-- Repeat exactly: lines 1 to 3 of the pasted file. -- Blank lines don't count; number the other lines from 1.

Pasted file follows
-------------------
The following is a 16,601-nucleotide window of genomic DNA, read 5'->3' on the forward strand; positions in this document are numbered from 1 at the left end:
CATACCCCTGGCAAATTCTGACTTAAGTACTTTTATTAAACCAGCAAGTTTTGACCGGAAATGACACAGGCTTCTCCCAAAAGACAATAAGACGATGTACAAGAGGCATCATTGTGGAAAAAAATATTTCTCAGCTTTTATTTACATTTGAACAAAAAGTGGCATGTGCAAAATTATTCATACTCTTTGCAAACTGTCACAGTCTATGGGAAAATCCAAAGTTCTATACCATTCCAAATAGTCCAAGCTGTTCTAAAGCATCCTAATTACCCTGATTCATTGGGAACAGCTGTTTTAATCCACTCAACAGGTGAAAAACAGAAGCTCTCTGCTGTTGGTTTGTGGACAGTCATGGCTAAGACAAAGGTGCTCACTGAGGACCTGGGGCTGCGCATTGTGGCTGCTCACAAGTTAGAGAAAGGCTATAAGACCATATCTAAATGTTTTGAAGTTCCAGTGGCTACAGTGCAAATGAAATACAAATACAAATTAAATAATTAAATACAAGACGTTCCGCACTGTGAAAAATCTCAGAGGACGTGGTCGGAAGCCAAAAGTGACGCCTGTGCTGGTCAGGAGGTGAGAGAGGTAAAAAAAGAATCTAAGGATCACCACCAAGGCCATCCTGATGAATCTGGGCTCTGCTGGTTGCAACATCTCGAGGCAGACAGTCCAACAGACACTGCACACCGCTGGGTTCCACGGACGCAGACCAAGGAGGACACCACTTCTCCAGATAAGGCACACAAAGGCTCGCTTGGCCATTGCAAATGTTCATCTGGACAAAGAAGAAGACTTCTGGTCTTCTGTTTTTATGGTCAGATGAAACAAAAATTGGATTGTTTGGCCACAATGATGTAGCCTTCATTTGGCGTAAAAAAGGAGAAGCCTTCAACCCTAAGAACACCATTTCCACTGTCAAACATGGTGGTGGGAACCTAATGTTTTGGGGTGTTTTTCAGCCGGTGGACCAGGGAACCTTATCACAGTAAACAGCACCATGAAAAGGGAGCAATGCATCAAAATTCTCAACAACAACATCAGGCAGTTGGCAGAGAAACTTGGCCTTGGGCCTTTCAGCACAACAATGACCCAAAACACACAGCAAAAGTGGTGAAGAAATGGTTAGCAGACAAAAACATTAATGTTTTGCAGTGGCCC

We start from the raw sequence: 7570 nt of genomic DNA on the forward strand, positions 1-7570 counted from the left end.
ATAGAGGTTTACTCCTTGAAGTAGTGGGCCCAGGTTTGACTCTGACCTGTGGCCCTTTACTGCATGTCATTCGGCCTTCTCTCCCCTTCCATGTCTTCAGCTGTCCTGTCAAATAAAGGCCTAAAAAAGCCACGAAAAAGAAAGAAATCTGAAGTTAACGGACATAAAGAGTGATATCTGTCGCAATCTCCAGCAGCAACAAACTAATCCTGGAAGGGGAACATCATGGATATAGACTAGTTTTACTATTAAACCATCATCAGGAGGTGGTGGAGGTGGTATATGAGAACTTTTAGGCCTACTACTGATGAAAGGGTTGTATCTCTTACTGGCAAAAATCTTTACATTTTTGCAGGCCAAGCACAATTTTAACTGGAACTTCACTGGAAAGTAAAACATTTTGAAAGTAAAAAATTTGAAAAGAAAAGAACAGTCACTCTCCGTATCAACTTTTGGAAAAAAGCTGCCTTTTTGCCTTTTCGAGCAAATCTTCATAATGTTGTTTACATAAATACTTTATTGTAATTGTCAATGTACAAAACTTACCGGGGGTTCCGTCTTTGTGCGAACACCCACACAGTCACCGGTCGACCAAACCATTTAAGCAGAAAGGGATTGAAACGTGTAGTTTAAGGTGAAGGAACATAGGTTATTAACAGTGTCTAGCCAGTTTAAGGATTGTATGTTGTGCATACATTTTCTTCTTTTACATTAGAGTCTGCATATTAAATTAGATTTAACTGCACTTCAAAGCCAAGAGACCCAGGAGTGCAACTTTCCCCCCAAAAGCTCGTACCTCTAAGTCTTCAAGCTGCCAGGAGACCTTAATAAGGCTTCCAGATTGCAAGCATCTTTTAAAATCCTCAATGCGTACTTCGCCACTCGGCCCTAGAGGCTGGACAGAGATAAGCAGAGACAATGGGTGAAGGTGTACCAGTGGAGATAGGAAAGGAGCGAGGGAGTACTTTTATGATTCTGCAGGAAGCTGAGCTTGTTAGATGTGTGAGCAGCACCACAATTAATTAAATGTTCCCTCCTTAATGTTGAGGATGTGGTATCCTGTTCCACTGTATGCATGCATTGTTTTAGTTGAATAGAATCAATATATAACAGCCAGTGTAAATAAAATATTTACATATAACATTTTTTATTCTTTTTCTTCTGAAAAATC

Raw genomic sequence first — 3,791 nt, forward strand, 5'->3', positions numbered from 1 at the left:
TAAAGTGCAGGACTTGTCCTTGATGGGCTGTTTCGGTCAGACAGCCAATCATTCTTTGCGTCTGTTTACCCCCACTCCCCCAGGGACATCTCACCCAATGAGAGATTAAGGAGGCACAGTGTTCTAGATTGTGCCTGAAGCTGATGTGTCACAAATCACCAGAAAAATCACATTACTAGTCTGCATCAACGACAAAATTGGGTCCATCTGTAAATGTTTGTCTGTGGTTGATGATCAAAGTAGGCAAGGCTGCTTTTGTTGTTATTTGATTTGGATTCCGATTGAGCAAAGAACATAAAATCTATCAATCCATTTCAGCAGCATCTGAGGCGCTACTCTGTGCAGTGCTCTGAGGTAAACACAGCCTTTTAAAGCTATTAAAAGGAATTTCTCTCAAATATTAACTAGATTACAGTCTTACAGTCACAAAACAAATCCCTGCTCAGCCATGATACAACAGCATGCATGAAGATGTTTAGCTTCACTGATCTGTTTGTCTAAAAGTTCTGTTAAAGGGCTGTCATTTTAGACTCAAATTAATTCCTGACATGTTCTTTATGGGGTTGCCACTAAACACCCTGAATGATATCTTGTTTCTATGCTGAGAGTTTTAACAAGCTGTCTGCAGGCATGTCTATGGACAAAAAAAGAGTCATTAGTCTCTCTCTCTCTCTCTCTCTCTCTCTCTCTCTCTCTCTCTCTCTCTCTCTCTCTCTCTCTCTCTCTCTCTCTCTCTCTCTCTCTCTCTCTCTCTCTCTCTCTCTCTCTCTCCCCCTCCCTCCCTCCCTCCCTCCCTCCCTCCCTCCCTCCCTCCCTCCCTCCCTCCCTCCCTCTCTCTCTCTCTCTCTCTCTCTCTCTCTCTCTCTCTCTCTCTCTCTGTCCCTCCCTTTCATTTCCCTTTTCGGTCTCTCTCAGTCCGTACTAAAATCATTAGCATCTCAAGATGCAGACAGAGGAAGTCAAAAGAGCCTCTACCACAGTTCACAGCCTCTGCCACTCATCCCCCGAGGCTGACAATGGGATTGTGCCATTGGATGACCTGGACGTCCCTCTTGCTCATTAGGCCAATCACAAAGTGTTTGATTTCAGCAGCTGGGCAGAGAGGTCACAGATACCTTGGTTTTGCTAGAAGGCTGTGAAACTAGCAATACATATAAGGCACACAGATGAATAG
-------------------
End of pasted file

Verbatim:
The following is a 16,601-nucleotide window of genomic DNA, read 5'->3' on the forward strand; positions in this document are numbered from 1 at the left end:
CATACCCCTGGCAAATTCTGACTTAAGTACTTTTATTAAACCAGCAAGTTTTGACCGGAAATGACACAGGCTTCTCCCAAAAGACAATAAGACGATGTACAAGAGGCATCATTGTGGAAAAAAATATTTCTCAGCTTTTATTTACATTTGAACAAAAAGTGGCATGTGCAAAATTATTCATACTCTTTGCAAACTGTCACAGTCTATGGGAAAATCCAAAGTTCTATACCATTCCAAATAGTCCAAGCTGTTCTAAAGCATCCTAATTACCCTGATTCATTGGGAACAGCTGTTTTAATCCACTCAACAGGTGAAAAACAGAAGCTCTCTGCTGTTGGTTTGTGGACAGTCATGGCTAAGACAAAGGTGCTCACTGAGGACCTGGGGCTGCGCATTGTGGCTGCTCACAAGTTAGAGAAAGGCTATAAGACCATATCTAAATGTTTTGAAGTTCCAGTGGCTACAGTGCAAATGAAATACAAATACAAATTAAATAATTAAATACAAGACGTTCCGCACTGTGAAAAATCTCAGAGGACGTGGTCGGAAGCCAAAAGTGACGCCTGTGCTGGTCAGGAGGTGAGAGAGGTAAAAAAAGAATCTAAGGATCACCACCAAGGCCATCCTGATGAATCTGGGCTCTGCTGGTTGCAACATCTCGAGGCAGACAGTCCAACAGACACTGCACACCGCTGGGTTCCACGGACGCAGACCAAGGAGGACACCACTTCTCCAGATAAGGCACACAAAGGCTCGCTTGGCCATTGCAAATGTTCATCTGGACAAAGAAGAAGACTTCTGGTCTTCTGTTTTTATGGTCAGATGAAACAAAAATTGGATTGTTTGGCCACAATGATGTAGCCTTCATTTGGCGTAAAAAAGGAGAAGCCTTCAACCCTAAGAACACCATTTCCACTGTCAAACATGGTGGTGGGAACCTAATGTTTTGGGGTGTTTTTCAGCCGGTGGACCAGGGAACCTTATCACAGTAAACAGCACCATGAAAAGGGAGCAATGCATCAAAATTCTCAACAACAACATCAGGCAGTTGGCAGAGAAACTTGGCCTTGGGCCTTTCAGCACAACAATGACCCAAAACACACAGCAAAAGTGGTGAAGAAATGGTTAGCAGACAAAAACATTAATGTTTTGCAGTGGCCC

We start from the raw sequence: 7570 nt of genomic DNA on the forward strand, positions 1-7570 counted from the left end.